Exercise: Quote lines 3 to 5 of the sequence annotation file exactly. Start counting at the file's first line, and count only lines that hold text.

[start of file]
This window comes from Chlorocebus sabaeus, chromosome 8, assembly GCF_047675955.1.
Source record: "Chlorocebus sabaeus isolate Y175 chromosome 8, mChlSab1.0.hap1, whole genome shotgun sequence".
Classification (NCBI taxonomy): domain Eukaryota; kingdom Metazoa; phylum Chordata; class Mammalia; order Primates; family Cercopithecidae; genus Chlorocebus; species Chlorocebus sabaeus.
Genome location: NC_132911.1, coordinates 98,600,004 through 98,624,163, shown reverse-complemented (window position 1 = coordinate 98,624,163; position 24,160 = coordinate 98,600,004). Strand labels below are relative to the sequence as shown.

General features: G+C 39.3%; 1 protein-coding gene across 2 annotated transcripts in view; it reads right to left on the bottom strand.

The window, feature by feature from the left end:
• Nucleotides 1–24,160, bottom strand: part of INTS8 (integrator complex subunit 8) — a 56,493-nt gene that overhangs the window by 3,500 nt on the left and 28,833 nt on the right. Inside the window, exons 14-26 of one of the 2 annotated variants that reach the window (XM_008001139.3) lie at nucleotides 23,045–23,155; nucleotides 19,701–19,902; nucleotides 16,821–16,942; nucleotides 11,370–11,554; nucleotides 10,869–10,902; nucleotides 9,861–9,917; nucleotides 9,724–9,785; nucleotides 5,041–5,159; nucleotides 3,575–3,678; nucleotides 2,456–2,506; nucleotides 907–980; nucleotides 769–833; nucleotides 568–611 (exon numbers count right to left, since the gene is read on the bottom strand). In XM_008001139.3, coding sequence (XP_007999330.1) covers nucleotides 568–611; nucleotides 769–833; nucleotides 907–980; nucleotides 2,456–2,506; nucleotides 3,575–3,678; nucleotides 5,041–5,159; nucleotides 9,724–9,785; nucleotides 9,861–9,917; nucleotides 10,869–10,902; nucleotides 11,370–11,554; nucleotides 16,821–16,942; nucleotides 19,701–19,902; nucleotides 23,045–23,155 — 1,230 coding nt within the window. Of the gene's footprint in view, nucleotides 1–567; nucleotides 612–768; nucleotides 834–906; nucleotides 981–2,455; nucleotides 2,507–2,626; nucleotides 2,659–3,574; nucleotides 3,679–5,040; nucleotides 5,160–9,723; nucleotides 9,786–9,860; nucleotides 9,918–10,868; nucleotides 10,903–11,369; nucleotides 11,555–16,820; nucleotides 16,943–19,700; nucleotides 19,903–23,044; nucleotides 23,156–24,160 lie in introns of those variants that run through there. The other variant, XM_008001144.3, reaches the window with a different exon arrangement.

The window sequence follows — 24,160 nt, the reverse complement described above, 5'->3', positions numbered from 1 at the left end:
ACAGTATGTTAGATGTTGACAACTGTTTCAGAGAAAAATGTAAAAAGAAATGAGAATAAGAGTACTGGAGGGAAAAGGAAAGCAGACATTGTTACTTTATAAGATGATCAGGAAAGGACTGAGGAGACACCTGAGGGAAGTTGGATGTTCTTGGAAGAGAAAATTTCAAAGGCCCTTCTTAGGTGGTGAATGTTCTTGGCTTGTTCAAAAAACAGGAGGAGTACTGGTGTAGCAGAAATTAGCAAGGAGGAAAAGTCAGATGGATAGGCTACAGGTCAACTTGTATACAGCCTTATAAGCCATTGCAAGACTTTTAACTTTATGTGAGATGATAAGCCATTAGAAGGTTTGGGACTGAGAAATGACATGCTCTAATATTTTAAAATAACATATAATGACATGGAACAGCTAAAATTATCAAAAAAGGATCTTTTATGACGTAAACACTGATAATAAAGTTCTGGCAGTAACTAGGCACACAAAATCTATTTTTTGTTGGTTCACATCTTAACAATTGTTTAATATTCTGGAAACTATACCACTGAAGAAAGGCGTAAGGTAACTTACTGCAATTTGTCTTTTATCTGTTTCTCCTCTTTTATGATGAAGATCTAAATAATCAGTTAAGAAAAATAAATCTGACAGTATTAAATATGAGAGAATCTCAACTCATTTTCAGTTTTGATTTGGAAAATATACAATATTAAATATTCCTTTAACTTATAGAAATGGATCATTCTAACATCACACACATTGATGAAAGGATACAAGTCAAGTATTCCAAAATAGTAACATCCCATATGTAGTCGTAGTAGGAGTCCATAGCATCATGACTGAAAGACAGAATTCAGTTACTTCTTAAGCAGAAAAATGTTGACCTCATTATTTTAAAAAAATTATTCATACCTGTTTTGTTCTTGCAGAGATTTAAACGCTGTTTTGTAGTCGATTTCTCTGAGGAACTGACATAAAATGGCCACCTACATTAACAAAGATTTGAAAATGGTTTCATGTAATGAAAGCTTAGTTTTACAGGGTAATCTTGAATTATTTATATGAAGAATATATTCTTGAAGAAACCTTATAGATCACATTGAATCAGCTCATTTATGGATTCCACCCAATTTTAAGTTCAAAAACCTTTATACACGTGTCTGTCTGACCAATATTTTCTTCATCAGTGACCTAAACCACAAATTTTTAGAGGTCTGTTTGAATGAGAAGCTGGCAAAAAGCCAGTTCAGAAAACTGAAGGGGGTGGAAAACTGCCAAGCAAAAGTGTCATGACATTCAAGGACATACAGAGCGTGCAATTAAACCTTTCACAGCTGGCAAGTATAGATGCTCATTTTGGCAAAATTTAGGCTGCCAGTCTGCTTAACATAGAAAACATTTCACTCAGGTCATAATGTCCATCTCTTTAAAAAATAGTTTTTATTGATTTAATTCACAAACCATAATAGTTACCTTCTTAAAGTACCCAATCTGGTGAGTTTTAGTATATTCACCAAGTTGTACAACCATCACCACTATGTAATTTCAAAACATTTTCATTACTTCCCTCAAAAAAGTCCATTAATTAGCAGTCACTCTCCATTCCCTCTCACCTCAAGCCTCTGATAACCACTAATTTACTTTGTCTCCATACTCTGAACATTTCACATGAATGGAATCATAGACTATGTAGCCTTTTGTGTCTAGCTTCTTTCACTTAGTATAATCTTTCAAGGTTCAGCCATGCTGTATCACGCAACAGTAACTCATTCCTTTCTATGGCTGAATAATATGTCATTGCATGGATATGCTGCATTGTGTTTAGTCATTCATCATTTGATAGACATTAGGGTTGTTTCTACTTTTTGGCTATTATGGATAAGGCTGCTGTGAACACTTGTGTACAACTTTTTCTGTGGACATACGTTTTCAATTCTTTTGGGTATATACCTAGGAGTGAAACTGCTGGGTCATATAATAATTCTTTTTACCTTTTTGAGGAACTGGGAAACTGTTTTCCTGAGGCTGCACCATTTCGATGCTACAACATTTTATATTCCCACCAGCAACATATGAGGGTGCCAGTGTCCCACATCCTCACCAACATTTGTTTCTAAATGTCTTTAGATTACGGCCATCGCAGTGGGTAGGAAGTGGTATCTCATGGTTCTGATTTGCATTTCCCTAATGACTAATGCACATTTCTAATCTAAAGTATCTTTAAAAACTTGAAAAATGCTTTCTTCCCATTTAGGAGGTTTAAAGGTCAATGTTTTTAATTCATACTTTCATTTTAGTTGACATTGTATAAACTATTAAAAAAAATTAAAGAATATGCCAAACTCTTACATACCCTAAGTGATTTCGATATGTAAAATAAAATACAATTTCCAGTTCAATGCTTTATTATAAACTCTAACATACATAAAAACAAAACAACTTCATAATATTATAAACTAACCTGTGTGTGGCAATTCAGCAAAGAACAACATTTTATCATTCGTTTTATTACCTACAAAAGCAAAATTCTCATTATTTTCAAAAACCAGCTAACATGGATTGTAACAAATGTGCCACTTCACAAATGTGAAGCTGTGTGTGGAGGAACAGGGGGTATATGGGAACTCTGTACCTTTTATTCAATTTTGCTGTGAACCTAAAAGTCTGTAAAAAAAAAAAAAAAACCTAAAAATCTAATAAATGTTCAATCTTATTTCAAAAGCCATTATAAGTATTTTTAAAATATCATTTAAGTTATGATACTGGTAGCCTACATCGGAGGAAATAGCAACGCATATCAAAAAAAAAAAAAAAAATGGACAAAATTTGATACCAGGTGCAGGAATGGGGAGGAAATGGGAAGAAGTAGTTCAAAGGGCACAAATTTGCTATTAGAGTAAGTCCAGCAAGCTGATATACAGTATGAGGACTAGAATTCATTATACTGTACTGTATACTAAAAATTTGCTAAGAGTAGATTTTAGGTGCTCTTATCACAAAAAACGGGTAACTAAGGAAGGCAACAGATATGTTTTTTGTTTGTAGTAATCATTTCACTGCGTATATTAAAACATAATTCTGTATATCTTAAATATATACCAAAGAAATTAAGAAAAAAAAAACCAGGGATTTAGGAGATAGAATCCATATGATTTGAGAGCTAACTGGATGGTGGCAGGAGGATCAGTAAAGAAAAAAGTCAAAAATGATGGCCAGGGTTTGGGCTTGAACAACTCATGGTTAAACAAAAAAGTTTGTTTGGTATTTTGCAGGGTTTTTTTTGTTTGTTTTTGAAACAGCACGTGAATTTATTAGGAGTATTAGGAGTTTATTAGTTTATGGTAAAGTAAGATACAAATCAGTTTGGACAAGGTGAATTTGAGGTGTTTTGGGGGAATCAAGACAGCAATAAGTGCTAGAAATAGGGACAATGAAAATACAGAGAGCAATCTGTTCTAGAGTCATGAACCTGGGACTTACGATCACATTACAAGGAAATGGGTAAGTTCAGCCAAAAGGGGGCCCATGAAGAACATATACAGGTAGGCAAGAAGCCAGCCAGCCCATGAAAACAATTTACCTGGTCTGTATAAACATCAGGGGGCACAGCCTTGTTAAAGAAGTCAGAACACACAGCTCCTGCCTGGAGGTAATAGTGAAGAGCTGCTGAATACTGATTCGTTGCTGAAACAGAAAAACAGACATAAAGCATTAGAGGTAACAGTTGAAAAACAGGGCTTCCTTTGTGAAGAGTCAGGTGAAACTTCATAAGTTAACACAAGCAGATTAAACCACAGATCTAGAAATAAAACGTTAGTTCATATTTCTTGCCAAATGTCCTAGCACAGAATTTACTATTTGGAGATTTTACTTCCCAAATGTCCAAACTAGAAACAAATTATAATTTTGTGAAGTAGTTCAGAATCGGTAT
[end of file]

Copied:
Classification (NCBI taxonomy): domain Eukaryota; kingdom Metazoa; phylum Chordata; class Mammalia; order Primates; family Cercopithecidae; genus Chlorocebus; species Chlorocebus sabaeus.
Genome location: NC_132911.1, coordinates 98,600,004 through 98,624,163, shown reverse-complemented (window position 1 = coordinate 98,624,163; position 24,160 = coordinate 98,600,004). Strand labels below are relative to the sequence as shown.

General features: G+C 39.3%; 1 protein-coding gene across 2 annotated transcripts in view; it reads right to left on the bottom strand.